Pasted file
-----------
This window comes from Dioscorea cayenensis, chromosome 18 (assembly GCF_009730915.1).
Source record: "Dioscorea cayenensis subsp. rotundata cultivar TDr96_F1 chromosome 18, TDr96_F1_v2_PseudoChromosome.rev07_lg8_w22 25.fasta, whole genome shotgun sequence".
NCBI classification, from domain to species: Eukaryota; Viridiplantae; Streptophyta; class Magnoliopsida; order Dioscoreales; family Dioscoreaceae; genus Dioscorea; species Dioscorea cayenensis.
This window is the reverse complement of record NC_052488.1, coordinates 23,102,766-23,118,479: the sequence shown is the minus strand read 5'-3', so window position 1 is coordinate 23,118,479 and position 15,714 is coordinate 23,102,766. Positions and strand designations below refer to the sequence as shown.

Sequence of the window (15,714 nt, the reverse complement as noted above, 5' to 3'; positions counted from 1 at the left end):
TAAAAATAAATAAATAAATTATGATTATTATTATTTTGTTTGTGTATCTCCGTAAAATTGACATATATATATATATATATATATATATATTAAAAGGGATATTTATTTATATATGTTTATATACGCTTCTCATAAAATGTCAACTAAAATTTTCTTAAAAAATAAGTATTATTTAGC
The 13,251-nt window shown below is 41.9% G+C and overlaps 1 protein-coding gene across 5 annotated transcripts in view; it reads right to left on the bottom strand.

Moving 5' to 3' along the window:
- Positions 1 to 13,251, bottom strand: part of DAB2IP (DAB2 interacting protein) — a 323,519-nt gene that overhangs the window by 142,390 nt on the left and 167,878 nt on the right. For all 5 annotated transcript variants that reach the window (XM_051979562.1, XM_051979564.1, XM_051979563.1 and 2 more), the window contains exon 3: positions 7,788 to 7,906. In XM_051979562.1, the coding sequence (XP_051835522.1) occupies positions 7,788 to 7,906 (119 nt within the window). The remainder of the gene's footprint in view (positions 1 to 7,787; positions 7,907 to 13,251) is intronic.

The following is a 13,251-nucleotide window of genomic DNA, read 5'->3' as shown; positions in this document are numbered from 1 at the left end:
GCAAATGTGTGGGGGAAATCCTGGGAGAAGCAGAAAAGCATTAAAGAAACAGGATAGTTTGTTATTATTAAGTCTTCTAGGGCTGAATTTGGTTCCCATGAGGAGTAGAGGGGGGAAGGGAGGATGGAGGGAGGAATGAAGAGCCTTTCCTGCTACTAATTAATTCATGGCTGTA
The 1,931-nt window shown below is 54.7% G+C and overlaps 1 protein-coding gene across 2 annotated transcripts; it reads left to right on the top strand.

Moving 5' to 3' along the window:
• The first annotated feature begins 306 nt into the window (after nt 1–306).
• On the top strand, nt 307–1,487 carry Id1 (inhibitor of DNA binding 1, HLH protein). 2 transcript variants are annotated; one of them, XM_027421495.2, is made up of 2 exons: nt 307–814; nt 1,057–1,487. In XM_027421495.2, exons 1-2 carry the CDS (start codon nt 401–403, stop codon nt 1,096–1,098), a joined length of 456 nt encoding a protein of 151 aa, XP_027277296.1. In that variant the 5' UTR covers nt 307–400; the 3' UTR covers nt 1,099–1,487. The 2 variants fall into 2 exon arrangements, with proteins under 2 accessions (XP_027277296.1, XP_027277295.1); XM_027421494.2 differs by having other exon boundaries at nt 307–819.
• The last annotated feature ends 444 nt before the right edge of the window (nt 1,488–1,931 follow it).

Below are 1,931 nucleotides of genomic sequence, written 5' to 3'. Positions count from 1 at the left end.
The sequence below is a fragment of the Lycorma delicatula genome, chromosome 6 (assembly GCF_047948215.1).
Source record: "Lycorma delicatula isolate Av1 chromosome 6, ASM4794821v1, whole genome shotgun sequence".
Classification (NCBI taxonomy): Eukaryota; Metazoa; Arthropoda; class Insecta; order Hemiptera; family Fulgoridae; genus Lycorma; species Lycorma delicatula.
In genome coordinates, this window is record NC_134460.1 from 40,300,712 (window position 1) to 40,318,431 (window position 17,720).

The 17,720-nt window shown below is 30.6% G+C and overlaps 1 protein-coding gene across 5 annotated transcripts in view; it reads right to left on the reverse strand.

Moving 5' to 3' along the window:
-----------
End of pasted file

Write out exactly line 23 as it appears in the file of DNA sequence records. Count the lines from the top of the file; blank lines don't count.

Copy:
Moving 5' to 3' along the window: